Jambukhanda-nirmana Pawa.


Janamejaya enquires how the Kurus and the Pandavas

fought ... ... ... ... 1

Vaicampayana begins his description of the battle ... ib
Yudhishthira fixes watch-words and badges for distin-
guishing his men from those of the foe ... 2
The joy of the Pancbalas on beholding Duryodhana ib
Krishna and Arjuna blow their conchs ... ... ib

The fear of the Kurus on hearing that blare ... ib

Diverse evil omens beheld in Kurukshetra ... ib

Covenants made by the Kurus and the Pandavas

regarding individual encounters ... ... 3

Vyasa visits Dhritarashtra and offers to grant him

(spiritual) vision for witnessing the battle ... 4

Dhritarashtra declines to accept the Mishi's boon ... ib
The Rishi grants to Sanjaya the boon of spiritual percep-
tion as regards every incident of the battle, in order
that he may narrate everything to Dhritarashtra ... ib
The Rishi apprises Dhritarashtra of the omens occurring

on every side indicative of a great slaughter ... 5
Vyasa's appeal to Dhritarashtra for peace ... 12

Dhritarashtra evades the appeal by urging the dis-
obedience of his sons ... ... ... 13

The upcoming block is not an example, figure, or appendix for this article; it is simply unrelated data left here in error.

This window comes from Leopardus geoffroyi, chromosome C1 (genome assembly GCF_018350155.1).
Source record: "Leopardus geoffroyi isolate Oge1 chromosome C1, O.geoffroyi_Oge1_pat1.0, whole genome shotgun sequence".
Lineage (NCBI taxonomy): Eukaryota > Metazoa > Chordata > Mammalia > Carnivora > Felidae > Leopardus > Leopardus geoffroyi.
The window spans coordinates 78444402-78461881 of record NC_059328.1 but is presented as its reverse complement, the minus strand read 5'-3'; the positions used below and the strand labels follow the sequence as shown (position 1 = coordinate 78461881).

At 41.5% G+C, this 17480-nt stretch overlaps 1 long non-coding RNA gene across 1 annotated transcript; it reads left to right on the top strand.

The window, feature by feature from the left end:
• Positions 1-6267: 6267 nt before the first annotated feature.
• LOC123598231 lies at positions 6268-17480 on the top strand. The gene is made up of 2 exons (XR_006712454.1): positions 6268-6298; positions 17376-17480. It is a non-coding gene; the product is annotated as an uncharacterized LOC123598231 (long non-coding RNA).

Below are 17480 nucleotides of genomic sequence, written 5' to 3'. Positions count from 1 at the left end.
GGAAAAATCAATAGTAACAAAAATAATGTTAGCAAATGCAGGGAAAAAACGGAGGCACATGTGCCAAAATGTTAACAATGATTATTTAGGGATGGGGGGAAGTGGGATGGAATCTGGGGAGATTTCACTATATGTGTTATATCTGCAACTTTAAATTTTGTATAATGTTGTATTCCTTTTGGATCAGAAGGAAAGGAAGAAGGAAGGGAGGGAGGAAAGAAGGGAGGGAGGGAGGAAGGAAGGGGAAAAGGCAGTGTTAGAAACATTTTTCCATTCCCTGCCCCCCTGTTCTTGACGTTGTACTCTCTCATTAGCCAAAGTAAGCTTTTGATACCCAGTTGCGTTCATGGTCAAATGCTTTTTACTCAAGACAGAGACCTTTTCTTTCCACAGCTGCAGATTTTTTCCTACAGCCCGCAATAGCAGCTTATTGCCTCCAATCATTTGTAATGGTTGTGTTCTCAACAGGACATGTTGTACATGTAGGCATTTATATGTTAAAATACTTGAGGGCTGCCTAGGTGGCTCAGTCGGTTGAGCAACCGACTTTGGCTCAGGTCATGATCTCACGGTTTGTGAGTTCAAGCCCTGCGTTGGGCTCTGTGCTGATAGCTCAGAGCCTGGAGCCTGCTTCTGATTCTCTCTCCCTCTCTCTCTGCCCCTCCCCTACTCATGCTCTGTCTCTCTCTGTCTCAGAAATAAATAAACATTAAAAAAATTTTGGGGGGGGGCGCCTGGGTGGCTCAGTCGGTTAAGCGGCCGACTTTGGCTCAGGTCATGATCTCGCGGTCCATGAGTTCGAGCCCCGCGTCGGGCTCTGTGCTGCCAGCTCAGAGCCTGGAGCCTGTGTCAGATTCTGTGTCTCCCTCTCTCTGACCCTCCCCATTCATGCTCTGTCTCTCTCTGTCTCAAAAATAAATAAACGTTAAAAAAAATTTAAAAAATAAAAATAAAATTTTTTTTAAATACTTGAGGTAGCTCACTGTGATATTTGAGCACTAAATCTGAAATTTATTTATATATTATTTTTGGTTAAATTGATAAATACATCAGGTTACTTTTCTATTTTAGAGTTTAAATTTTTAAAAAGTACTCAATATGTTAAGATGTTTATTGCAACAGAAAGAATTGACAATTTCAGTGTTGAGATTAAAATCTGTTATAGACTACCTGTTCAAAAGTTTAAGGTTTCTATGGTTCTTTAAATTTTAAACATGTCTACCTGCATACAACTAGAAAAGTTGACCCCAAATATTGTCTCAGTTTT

Dhritarashtra enquires of Vyasa after the omens that

indicate victory ... ... ... ib

Vyasa's answer ... ... ... ... ib

Negotiation better than battle ... ... 15

Vyasa's departure . ... ... ... ib

Dhritarashtra enquires of Sanjaya after the attributes of
Eartb . ''• •'• 'r' ... ib


Sanjaya begins his discourse on the merits of earth ... 15

The divese classes of creatures inhabiting the Earth ib

The signification of the word Gdyatri ... ... 17

Dhritarashtra enquires after the names of the rivers,

mountains, and provinces of the earth, and their

dimensions ... ... ... ... ib

Sanjaya begins his discourse ... ... ... ib

The five elements and their attributes ... ... ib

Earth the foremost of these elements ... ... ib

The island of Sudar^ana ... ... ... 18

Sanjaya's discourse on the Kula mountains and the

Varshas ... ... ... ... 19

Description of the regions to the north and the east

of Meru ... ... ... ... 24

The names of all Varshas and all the mountains ... 27
Dhritarashtra enquires particularly about the Varsha

called after Bharata ... ... ... 29

Sanjaya begins his discription of Bharatavarsha ... ib

The rivers of Bharatavarsha... ... ... 80

The provinces of ditto ... ... ... 31

The causes of earth-hunger ... ... ... 33

The Yugas and their respective attributes ... 34

Bhumi Parva.

Description of Cakadwipa ... ... ... 36

Sanjaya's description of the north ... ... 37

Ditto's ditto of Raku, the Moon, and the Sun ... 42

Bhagavat-GUa Parva.

Sanjaya informs Dhritarashtra of Bhishma's fall

in battle ... ... ... ... 44

Dhritarashtra's lament and enquiries ... ... 45

Sanjaya begins his discourse on the battle ... 52
Duryodhana's instructions to Duscasana about the pro-
tection of Bhishma from Cikhandin ... ... ib

The two hosts arrayed at sunrise ... ... 53

A general description of the Kuru- array ... ... 54

Bhishma's brief address to the Kuru army 56